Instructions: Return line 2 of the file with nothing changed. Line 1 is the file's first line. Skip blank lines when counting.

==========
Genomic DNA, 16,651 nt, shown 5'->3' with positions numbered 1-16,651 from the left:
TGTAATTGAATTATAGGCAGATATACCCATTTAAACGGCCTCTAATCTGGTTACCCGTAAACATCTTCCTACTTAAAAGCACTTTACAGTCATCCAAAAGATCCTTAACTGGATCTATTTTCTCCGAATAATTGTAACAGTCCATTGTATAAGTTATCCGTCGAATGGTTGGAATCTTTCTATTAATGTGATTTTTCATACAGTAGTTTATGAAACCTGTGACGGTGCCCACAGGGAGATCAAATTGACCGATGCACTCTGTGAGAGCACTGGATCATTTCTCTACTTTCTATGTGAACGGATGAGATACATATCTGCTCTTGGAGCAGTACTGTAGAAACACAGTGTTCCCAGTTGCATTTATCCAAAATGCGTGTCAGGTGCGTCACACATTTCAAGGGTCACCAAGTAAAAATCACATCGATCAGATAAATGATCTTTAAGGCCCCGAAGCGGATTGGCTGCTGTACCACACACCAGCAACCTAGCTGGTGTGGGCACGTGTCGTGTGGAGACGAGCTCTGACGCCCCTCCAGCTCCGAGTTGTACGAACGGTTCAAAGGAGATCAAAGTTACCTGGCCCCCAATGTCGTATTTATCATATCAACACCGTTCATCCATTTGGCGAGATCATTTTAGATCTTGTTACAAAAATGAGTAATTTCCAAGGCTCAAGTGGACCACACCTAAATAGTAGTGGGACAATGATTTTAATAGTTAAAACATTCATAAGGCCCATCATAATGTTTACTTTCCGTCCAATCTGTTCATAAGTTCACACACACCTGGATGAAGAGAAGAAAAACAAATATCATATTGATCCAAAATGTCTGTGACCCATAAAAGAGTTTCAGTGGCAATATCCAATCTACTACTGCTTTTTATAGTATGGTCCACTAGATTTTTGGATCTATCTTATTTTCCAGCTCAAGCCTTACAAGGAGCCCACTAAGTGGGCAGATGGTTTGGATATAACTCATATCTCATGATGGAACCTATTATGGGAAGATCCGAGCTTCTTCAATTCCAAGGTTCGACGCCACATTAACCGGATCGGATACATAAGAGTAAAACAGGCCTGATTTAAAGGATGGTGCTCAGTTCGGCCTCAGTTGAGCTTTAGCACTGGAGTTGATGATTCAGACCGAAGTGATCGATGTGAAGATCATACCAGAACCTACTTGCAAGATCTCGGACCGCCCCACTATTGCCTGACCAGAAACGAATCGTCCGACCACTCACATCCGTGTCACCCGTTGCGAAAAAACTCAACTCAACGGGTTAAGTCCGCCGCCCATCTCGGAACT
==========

TGTAATTGAATTATAGGCAGATATACCCATTTAAACGGCCTCTAATCTGGTTACCCGTAAACATCTTCCTACTTAAAAGCACTTTACAGTCATCCAAAAGATCCTTAACTGGATCTATTTTCTCCGAATAATTGTAACAGTCCATTGTATAAGTTATCCGTCGAATGGTTGGAATCTTTCTATTAATGTGATTTTTCATACAGTAGTTTATGAAACCTGTGACGGTGCCCACAGGGAGATCAAATTGACCGATGCACTCTGTGAGAGCACTGGATCATTTCTCTACTTTCTATGTGAACGGATGAGATACATATCTGCTCTTGGAGCAGTACTGTAGAAACACAGTGTTCCCAGTTGCATTTATCCAAAATGCGTGTCAGGTGCGTCACACATTTCAAGGGTCACCAAGTAAAAATCACATCGATCAGATAAATGATCTTTAAGGCCCCGAAGCGGATTGGCTGCTGTACCACACACCAGCAACCTAGCTGGTGTGGGCACGTGTCGTGTGGAGACGAGCTCTGACGCCCCTCCAGCTCCGAGTTGTACGAACGGTTCAAAGGAGATCAAAGTTACCTGGCCCCCAATGTCGTATTTATCATATCAACACCGTTCATCCATTTGGCGAGATCATTTTAGATCTTGTTACAAAAATGAGTAATTTCCAAGGCTCAAGTGGACCACACCTAAATAGTAGTGGGACAATGATTTTAATAGTTAAAACATTCATAAGGCCCATCATAATGTTTACTTTCCGTCCAATCTGTTCATAAGTTCACACACACCTGGATGAAGAGAAGAAAAACAAATATCATATTGATCCAAAATGTCTGTGACCCATAAAAGAGTTTCAGTGGCAATATCCAATCTACTACTGCTTTTTATAGTATGGTCCACTAGATTTTTGGATCTATCTTATTTTCCAGCTCAAGCCTTACAAGGAGCCCACTAAGTGGGCAGATGGTTTGGATATAACTCATATCTCATGATGGAACCTATTATGGGAAGATCCGAGCTTCTTCAATTCCAAGGTTCGACGCCACATTAACCGGATCGGATACATAAGAGTAAAACAGGCCTGATTTAAAGGATGGTGCTCAGTTCGGCCTCAGTTGAGCTTTAGCACTGGAGTTGATGATTCAGACCGAAGTGATCGATGTGAAGATCATACCAGAACCTACTTGCAAGATCTCGGACCGCCCCACTATTGCCTGACCAGAAACGAATCGTCCGACCACTCACATCCGTGTCACCCGTTGCGAAAAAACTCAACTCAACGGGTTAAGTCCGCCGCCCATCTCGGAACT